COLOMBO, Sri Lanka — Their friends have deserted them. Their houses have been raided. Their power — near-absolute on this island nation just a month ago — has melted away, replaced with talk that some family members could face charges of corruption or murder. Former President Mahinda Rajapaksa and his family — brothers, nephews and cousins who have dominated Sri Lanka for nearly a decade — are suddenly portraying themselves as victims. UPCOMING by 0600GMT, photos.
S KOREA-NEW PM NOMINEE
SEOUL, South Korea — South Korean President Park Geun-hye nominated ruling party lawmaker Lee Wan Koo to replace Prime Minister Chung Hong-won nearly 10 months after Chung offered to resign over a ferry disaster that killed more than 300 people in April last year. SENT: 130 words.
HONG KONG — China’s manufacturing shrank for a second month in January, further evidence that momentum in the world’s second-biggest economy remains weak after posting its slowest growth in more than two decades. HSBC said Friday its preliminary index of manufacturing activity, based on a survey of factory purchasing managers, rose to 49.8 from 49.6 in December. Reading less than 50 on the index’s 100-point scale indicate manufacturing is contracting. By Kelvin Chan.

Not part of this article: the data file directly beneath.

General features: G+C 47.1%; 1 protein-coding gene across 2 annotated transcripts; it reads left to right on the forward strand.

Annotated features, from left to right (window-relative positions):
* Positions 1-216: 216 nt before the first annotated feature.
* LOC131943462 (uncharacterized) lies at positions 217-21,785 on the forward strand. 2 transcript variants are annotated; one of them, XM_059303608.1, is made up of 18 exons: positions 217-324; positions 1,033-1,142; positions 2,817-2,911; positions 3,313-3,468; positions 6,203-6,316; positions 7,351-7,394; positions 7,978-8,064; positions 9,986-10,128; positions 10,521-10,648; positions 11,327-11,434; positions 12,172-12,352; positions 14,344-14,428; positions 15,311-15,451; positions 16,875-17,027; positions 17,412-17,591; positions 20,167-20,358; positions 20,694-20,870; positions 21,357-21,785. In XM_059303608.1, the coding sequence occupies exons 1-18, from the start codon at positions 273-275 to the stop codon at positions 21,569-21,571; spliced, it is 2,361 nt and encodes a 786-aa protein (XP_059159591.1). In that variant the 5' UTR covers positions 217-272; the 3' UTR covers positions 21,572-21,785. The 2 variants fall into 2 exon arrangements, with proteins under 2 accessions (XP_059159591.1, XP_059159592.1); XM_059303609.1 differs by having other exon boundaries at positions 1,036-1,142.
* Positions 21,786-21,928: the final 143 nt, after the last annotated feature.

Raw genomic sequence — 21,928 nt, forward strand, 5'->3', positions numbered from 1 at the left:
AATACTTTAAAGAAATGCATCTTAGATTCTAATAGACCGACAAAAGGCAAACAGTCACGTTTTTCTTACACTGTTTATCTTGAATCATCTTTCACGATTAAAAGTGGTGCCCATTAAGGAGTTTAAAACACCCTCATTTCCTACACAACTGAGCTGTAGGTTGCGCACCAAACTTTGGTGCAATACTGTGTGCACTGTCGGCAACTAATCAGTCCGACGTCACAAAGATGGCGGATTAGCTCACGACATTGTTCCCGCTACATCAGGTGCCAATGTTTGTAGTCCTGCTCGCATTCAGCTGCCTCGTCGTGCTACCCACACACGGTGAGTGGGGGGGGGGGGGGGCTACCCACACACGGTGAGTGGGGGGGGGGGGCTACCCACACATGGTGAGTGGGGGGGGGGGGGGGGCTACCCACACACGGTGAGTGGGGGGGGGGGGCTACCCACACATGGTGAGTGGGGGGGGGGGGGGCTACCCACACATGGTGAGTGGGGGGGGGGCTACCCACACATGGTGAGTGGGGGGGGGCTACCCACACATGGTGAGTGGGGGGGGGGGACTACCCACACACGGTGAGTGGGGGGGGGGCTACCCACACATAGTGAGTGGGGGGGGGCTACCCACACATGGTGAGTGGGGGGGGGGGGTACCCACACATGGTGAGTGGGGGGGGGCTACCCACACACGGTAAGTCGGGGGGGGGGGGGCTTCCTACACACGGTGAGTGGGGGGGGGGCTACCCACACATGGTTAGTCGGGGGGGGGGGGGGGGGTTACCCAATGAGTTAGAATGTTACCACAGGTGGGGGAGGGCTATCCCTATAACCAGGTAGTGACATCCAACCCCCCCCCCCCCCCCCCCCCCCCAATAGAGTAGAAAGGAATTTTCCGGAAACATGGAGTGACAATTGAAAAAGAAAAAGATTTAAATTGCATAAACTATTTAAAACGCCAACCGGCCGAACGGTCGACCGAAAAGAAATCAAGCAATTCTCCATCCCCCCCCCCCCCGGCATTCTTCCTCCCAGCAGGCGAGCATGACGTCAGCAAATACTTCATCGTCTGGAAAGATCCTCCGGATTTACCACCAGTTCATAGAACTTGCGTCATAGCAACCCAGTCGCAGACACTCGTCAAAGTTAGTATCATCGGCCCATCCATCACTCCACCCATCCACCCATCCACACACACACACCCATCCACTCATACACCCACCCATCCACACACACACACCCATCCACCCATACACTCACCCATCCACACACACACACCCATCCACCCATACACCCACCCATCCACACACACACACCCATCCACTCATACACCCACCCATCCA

SEOUL, South Korea — Hyundai Motor Co. suffers a drop in quarterly earnings and is forecasting weak sales growth this year after falling behind competitors in factory expansions. South Korea’s largest automaker said Thursday its October-December net income dropped 22 percent from a year earlier to 1.66 trillion won ($1.53 billion). By Youkyung Lee. SENT, photos.
SEOUL, South Korea — South Korea’s economy grew at its slowest pace in more than a year in the fourth quarter due to reduced government spending. The Bank of Korea said Friday that Asia’s fourth-largest economy expanded 2.7 percent from a year earlier in the October-December quarter.
TOKYO — Asian stocks zoomed higher Friday, boosted by the European Central Bank’s stimulus announcement, a long awaited move that also set off gains in Europe and on Wall Street. SENT.
US & INTERNATIONAL
SANAA, Yemen — Yemen’s U.S.-backed president resigns under pressure from Shiite rebels two days after they confined him to his home. The resignation fuels fears that the poorest Arab nation will once again split apart and greatly complicate U.S. efforts to combat al-Qaida and other jihadists. By Ahmed al-Haj. SENT: 900 words, photos.